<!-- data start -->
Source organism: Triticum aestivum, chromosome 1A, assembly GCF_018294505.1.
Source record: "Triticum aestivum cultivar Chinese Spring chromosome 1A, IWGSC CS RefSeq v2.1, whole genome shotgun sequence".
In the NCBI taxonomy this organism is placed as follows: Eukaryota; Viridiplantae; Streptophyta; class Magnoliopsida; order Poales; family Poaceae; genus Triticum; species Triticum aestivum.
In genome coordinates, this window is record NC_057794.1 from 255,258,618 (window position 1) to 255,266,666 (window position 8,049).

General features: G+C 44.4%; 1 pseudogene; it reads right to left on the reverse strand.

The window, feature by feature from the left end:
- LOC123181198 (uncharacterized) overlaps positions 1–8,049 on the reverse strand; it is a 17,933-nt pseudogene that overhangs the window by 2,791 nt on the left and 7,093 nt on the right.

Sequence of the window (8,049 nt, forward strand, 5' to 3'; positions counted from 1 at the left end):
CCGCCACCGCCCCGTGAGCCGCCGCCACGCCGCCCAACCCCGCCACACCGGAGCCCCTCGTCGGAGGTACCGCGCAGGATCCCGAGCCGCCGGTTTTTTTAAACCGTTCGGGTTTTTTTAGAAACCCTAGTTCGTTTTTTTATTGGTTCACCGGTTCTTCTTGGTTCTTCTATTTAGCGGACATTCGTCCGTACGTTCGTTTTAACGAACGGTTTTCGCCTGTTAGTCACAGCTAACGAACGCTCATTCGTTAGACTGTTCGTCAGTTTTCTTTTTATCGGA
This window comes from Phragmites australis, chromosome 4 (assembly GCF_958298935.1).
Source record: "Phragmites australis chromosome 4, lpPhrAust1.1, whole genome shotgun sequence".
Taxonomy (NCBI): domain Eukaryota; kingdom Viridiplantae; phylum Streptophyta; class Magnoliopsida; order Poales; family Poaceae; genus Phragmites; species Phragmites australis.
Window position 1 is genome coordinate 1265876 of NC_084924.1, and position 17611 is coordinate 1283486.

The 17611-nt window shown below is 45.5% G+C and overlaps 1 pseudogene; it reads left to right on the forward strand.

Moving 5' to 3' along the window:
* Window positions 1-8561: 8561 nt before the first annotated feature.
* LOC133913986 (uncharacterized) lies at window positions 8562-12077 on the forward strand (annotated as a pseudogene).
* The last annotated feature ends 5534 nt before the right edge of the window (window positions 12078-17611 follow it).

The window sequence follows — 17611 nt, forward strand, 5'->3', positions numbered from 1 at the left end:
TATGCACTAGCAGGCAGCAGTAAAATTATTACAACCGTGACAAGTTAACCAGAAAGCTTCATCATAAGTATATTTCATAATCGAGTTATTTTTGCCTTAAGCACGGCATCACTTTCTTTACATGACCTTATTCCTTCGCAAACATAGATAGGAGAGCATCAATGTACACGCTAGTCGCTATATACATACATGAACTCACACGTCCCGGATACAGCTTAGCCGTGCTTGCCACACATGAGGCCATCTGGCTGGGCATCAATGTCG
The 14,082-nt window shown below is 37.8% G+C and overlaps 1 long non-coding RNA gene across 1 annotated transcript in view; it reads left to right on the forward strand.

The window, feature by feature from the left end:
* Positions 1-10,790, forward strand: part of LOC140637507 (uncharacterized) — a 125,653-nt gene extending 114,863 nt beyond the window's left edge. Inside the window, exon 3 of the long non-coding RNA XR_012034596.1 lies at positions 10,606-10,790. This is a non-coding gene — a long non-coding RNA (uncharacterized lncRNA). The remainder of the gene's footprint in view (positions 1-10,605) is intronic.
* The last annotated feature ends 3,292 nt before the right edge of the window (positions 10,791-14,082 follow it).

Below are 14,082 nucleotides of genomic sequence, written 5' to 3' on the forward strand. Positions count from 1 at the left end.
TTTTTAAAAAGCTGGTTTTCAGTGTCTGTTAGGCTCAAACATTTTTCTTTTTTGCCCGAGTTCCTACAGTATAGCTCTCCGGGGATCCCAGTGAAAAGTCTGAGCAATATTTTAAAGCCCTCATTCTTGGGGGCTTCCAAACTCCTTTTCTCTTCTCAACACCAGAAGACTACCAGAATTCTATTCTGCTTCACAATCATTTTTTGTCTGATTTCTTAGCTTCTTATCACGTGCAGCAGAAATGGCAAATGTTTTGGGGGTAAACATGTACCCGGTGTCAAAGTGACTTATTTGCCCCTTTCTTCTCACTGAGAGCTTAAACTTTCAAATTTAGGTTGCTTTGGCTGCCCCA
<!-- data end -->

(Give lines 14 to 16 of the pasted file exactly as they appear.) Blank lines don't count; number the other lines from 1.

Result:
The 17611-nt window shown below is 45.5% G+C and overlaps 1 pseudogene; it reads left to right on the forward strand.

Moving 5' to 3' along the window:
* Window positions 1-8561: 8561 nt before the first annotated feature.